The Netherlands’ Femke Heemskerk is another swimmer who has struggled in this meet. She scratched the 200 free already, and now was 11th in this semi in 54.13, after entering with the potential for two individual medals. The World Record holder Britta Steffen was a 54.18, leaving her country with only two serious shots at Olympic medals: her 50 free, and the men’s 400 medley relay.
Men’s 200 Back – Semifinal
Tyler Clary looked great again in his second semifinal, with a 1:54.71 for the top seed. He still looks like he can finish a bit harder, but he was certainly happy with that swim. An interesting thought is that at the Olympic Trials, it was the last 15 meters or so where Ryan Lochte really put him away, but he still made the choice to push the front part of this race in both of the early rounds, and shut things down in the last 15 meters.
As for Lochte, he exerted further off of the last turn than he did in the morning, but still only had about 25 hard meters en route to a second seed of 1:55.40. Close behind him was China’s Zheng Fenglin in 1:55.66, a National Record for him. Japan’s Ryosuke Irie, looking still very relaxed, was 4th in 1:55.68. He seems to be hurtling toward yet another Japanese bronze.
The rest of the finalists was Poland’s best-ever Radoslaw Kawecki, (1:56.74), Kazuki Watanabe (1:56.81), and Mitch Larkin of Australia in 1:56.82. Israel’s Youkav Toumarkin also snuck in 8th in 1:57.33, just .02 ahead of Germany’s Jan-Philip Glania.
Women’s 200 Fly – Final
American Kathleen Hersey has been phenomenal throughout this 200 fly, but despite another very good time in the finals, her momentum just ran out as she finished 4th in 2:05.78, a best time for the third-straight round.
Spain’s Mireia Belmonte-Garcia held a huge lead going into the last 50, and looked like she the field would simply run out on her. However, the defending World Champion Jiao Liuyang closed in an amazing 31.31. Among the best 50 swims in history, that’s the second-best closing 50 (including ahead of countrymate Liu Zige’s World Record swim). This swim takes down the Olympic Record with a 2:04.04. She was the only swimmer under 2:05, surprisingly, as Belmonte took silver in 2:05.25. That’s just the second ever Olympic medal for the Spanish women, and the first as high as silver.
The old Olympic Record belonged to Liuyang’s countrymate, the defending Olympic Champion, Zige, but she was dead-last in this final in 2:07.77.
The bronze medal went to who else but the Japanese, with Natsumi Hoshi touching in 2:05.48. That’s still far from her season-best, but gives Japan 7 bronze in 7 medals. Japan now has 28 bronze medals all-time, tying them for 4th on the all-time bronze medal list, just 1 behind Great Britain.
American Cammile Adams was 5th in 2:06.78, slower than she was at Trials, but is her best time at the Olympics She was last at the halfway mark, not unexpected, and used her typical hard close to reel herself back into the top 5. Both American swimmers live and train in Texas, with Hersey at the University of Texas, and Adams at Texas A&M. The pair never had the opportunity to compete in a collegiate meet, however, as Hersey turned pro before Adams got to college.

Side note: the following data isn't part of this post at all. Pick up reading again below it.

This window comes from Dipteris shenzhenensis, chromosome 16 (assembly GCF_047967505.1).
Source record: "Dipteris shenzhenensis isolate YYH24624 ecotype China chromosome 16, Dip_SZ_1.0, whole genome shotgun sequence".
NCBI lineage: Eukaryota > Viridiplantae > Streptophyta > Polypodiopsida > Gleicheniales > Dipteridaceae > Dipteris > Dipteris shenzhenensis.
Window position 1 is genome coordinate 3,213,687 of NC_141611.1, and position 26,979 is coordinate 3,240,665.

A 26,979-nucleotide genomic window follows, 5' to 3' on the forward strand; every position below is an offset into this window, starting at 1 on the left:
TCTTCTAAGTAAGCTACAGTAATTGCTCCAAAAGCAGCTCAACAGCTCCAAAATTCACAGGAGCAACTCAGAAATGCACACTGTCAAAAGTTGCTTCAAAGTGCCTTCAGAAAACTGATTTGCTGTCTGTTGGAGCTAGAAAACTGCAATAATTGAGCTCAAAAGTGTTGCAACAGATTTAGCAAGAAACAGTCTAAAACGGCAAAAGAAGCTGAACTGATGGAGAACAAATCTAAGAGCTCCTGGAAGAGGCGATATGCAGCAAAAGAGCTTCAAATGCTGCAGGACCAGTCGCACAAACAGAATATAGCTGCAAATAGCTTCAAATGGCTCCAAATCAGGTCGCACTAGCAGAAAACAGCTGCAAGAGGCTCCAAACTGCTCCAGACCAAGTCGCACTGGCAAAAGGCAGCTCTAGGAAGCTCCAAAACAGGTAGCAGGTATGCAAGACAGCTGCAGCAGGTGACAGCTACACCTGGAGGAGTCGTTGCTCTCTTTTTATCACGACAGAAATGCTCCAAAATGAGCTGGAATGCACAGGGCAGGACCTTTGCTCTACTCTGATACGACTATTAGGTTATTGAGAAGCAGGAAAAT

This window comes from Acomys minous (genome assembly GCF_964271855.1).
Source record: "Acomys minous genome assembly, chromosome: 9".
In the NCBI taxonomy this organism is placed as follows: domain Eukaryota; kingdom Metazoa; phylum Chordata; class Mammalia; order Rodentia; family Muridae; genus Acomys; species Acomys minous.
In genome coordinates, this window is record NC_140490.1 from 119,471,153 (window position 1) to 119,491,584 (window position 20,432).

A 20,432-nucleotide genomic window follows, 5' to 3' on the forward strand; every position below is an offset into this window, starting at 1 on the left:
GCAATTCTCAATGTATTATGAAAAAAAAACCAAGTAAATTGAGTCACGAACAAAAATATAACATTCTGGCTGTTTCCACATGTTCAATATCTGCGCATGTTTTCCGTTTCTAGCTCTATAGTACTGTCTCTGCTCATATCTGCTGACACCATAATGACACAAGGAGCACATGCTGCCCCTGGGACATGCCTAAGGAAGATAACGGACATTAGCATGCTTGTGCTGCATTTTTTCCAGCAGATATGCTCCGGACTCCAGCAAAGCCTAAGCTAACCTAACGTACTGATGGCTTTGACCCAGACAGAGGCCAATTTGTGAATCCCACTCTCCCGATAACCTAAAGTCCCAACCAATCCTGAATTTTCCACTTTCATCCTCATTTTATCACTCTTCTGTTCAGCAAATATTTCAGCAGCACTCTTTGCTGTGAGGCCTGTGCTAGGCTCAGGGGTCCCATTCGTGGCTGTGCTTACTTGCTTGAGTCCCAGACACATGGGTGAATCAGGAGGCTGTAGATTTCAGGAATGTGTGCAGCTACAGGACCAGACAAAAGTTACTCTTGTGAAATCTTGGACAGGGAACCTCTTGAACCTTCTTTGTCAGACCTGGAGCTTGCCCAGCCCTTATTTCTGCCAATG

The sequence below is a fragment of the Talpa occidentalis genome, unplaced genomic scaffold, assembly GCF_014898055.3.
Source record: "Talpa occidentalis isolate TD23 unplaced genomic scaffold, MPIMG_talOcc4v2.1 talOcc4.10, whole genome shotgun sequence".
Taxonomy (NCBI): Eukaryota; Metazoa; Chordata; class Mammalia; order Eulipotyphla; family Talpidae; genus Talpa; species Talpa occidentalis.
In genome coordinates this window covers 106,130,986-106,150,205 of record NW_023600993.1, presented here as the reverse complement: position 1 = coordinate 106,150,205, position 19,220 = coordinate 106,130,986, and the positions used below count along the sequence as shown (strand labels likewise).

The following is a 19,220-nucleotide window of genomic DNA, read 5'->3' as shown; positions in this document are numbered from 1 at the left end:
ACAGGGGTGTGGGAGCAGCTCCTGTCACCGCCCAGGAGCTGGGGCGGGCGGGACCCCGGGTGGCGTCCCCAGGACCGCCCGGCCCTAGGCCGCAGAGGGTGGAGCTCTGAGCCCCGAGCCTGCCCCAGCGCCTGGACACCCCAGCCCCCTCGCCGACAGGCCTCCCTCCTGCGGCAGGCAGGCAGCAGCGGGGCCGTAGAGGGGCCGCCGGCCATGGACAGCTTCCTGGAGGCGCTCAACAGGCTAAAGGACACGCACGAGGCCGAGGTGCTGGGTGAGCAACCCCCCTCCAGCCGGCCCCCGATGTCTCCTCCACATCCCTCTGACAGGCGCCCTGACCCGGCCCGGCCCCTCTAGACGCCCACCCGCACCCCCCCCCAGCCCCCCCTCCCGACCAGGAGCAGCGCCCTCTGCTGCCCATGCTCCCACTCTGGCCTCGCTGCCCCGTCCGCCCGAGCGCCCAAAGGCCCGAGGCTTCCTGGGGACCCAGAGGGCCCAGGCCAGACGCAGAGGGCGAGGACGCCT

Men’s 100 Free – Final
Nathan Adrian didn’t swim great at the Olympic Trials. He missed a spot on the team in the 50. That, perhaps, was a blessing-in-disguise though as he was allowed to shift his focus ever-so-slightly to his turns and endurance, with only five 100 freestyles to worry about at this meet.
Even if the effect of that was minuscule, as small as .01 seconds, it paid off. Adrian touched in a best time of 47.52 to take the gold medal just .01 ahead of World Champion James Magnussen of Australia (47.53). Adrian now becomes the second fastest textile-swimmer in history, but he has the gold over the number-one from Australia.
That also gives Adrian the Americans’ first gold medal in this race since 1988. The Americans have, however, won this race at every Olympics held in London – 1948 and 1908 included.
Magnussen’s first 50 has never been great, but it seemed like he was changing that at Australia’s Trials. Still, within two-tenths, his chances of closing looked good. He ran out of room though at the finish to score silver – a second disappointment after the Australian 400 free relay failed toso much as medal.
Canada’s Brent Hayden despite aging, despite not having a great start, has a knack for finding his way onto podiums. After silver last year at Worlds, he was bronze here in 47.80. The wiley veteran has said he’s likely done after this, and he’ll go out with a bronze medal.
Yannick Agnel, maybe running out of gas a little bit, was 4th in 47.84, followed by the Netherlands’ Sebastiaan Verschuren in 47.88. Cesar Cielo finished 6th in 47.92 – that’s shy of his best time of the season, though he said in pre-race interviews that he was focused on the 50. Cuba’s Hanser Garcia matched exactly his National Record from the semi’s with a 48.04, and Russia’s Nikita Lobintsev was 8th in 48.44.
Women’s 200 Breast – Semifinal
Two 200 breast races in the session, and two World Records have gone down, as Rebecca Soni went a 2:20.00 to top the women’s 200 breast semifinal. That clears the old World Record held by Canadian Annamay Pierse at 2:20.14.